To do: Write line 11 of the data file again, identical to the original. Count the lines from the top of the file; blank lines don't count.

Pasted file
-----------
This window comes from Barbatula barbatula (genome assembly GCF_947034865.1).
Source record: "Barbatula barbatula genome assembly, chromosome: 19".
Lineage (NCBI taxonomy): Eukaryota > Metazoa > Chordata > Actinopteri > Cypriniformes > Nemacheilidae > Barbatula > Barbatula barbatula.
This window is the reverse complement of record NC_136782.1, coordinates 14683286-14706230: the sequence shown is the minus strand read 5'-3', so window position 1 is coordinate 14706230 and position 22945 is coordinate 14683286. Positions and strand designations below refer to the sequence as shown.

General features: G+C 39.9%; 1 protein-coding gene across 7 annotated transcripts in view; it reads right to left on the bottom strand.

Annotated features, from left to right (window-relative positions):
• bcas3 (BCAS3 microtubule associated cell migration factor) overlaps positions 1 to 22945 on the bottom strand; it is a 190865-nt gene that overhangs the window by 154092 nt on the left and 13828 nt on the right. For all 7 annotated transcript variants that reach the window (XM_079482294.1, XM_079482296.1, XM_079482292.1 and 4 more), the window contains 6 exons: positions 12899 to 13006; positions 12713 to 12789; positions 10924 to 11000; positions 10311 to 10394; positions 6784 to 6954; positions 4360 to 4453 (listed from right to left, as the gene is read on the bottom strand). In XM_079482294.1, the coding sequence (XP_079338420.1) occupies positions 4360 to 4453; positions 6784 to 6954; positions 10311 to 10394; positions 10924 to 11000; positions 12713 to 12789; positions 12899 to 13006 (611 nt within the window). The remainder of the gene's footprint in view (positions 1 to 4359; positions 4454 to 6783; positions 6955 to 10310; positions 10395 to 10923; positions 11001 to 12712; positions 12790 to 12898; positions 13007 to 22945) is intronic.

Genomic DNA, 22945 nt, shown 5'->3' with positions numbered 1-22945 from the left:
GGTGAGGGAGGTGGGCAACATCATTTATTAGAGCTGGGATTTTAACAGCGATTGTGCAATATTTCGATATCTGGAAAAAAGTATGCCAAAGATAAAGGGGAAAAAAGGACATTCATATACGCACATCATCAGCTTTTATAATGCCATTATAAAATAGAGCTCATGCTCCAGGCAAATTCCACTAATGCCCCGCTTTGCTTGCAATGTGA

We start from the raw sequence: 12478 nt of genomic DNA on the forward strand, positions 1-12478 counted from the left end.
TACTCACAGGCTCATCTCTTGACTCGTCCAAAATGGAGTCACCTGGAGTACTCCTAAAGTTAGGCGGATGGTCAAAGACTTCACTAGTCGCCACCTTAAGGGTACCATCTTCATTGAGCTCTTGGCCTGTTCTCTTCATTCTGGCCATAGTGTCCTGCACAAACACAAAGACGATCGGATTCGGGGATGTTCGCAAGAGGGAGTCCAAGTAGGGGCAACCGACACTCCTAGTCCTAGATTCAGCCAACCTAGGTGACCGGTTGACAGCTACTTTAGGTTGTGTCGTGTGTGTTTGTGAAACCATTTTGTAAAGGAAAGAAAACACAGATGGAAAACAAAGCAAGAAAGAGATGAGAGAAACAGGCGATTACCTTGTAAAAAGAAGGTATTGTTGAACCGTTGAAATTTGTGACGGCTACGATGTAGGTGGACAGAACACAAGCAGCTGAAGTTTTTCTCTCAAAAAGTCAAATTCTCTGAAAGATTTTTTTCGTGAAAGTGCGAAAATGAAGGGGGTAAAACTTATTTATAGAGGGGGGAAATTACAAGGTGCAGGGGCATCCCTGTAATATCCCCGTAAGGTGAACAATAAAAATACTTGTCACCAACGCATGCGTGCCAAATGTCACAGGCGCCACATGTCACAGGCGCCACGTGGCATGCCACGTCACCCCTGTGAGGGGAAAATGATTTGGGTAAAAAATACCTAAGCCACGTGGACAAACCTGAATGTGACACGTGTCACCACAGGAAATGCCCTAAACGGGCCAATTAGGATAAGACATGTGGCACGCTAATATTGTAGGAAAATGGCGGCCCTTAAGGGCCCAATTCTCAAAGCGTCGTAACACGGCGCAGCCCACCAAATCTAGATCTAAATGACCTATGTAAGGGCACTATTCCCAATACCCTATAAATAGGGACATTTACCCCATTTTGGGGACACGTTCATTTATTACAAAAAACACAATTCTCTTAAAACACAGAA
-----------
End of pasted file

TACTCACAGGCTCATCTCTTGACTCGTCCAAAATGGAGTCACCTGGAGTACTCCTAAAGTTAGGCGGATGGTCAAAGACTTCACTAGTCGCCACCTTAAGGGTACCATCTTCATTGAGCTCTTGGCCTGTTCTCTTCATTCTGGCCATAGTGTCCTGCACAAACACAAAGACGATCGGATTCGGGGATGTTCGCAAGAGGGAGTCCAAGTAGGGGCAACCGACACTCCTAGTCCTAGATTCAGCCAACCTAGGTGACCGGTTGACAGCTACTTTAGGTTGTGTCGTGTGTGTTTGTGAAACCATTTTGTAAAGGAAAGAAAACACAGATGGAAAACAAAGCAAGAAAGAGATGAGAGAAACAGGCGATTACCTTGTAAAAAGAAGGTATTGTTGAACCGTTGAAATTTGTGACGGCTACGATGTAGGTGGACAGAACACAAGCAGCTGAAGTTTTTCTCTCAAAAAGTCAAATTCTCTGAAAGATTTTTTTCGTGAAAGTGCGAAAATGAAGGGGGTAAAACTTATTTATAGAGGGGGGAAATTACAAGGTGCAGGGGCATCCCTGTAATATCCCCGTAAGGTGAACAATAAAAATACTTGTCACCAACGCATGCGTGCCAAATGTCACAGGCGCCACATGTCACAGGCGCCACGTGGCATGCCACGTCACCCCTGTGAGGGGAAAATGATTTGGGTAAAAAATACCTAAGCCACGTGGACAAACCTGAATGTGACACGTGTCACCACAGGAAATGCCCTAAACGGGCCAATTAGGATAAGACATGTGGCACGCTAATATTGTAGGAAAATGGCGGCCCTTAAGGGCCCAATTCTCAAAGCGTCGTAACACGGCGCAGCCCACCAAATCTAGATCTAAATGACCTATGTAAGGGCACTATTCCCAATACCCTATAAATAGGGACATTTACCCCATTTTGGGGACACGTTCATTTATTACAAAAAACACAATTCTCTTAAAACACAGAA